BEFORE Adopting a Pet

Once again, posts are appearing on Social Media depicting long lines at rescue and shelter facilities of people who are wanting or needing to surrender their pets. This seems to be a common occurrence during the summer months as well as during the holidays; times when people are expecting visitors or when they themselves are wanting to travel, or for whatever other reasons. Odd that there is this pattern, and some dispute this actually happens, but I tend to lean toward verifying it with the shelters and rescues themselves if there is a question of the veracity of their postings.

There are a myriad of reasons why surrendering occurs, and whether it’s out of convenience or need I would like to believe there is an emotional cost to the person having to make this terribly hard decision.

Some reasons are unavoidable such as a sudden illness and the need for hospitalization; sudden death and no one in the family can or desires to take the decedent’s pet; an opportunity to travel; a change in location that results in the inability to find a new home that will allow animals; a change in health, such as allergies developing, or a debilitating illness that disallows care to be given by the owner; the breakup of a family and the animal cannot be taken with either party; a change in work schedule that would leave the animal alone for extended periods of time; a change in income so appropriate care and/or feeding can no longer be provided to the animal; a new relationship in which one of the partners doesn’t match up well with the animal personality-wise or health-wise ( I know, I know…some would say “get rid of that partner” but that’s really sticky for anyone…); and on and on.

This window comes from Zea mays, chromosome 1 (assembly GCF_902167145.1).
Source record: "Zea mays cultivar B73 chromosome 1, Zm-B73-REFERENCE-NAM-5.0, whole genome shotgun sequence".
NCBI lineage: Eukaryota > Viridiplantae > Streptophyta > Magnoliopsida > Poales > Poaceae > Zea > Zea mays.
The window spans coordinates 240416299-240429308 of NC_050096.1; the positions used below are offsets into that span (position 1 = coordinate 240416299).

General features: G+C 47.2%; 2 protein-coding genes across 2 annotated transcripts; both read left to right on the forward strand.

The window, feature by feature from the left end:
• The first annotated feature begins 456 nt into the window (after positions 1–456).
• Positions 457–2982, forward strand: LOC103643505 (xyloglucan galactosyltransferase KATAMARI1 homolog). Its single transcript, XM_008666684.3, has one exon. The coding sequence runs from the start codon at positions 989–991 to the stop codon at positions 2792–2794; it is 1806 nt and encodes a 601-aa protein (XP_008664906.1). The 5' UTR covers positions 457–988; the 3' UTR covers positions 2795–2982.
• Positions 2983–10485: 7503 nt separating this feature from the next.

We cannot possibly predict what life will hand us and how our circumstances can change in a heartbeat. It’s for this reason it’s so important we reserve our judgement.

Having said this, however, it is incumbent upon us to really think hard BEFORE we decide to adopt a dog, or any animal for that matter whether we are currently healthy and stable in our lives or not.

Case in point: I currently have two dogs. One is thirteen years old, the other is approximately eight or nine years old. I am turning sixty this year, and my husband is sixty-two. Hopefully, both dogs continue to live healthy lives and end up passing on the high end of things; optimistically the youngest could live to maybe fifteen or a little past that. This means I will then be about sixty-six, and my husband will almost be seventy.

If we were to adopt another dog  after our youngest passes and that dog lives a normal life span (small dogs: thirteen to fifteen years, tops, and larger dogs perhaps anywhere from ten to fifteen, depending upon the breed and size) this means we could be well into our eighties when the dog passes.

Certainly the hope is we would be hale and hearty and outlive our beloved animals, but who can say? Realistically speaking, it’s so important to think about the possibilities of things happening and if something were to happen to us, we don’t have anyone who would be able to, or would be willing to, take the animals.

So is it really fair to the animal(s) to adopt?

Why risk the animal’s future if it can be avoided by a simple, common sense approach of just considering what can and often does happen in the aging population and making a plan for what would become of the animals?

I can honestly say I’m not ecstatic at the prospect of becoming an animal-free household one day, but I also know there are lots of ways I can find to continue have happy interactions with them without bringing them into our home to live.

Please, think and plan BEFORE you adopt an animal. Plan ahead for the unexpected. Put the animal’s well-being at the forefront before you make what can be an impulsive, emotional decision to bring it home with you.

1 Comment

  1. More and more of our non-litigation animal law work is drafting pet trusts for owners for when they can no longer care for their animals, either because of sickness, death or any reason. Having funds and plans put in place now secures the animal’s well being and lessens the burdens on family, future fosters or caregivers.

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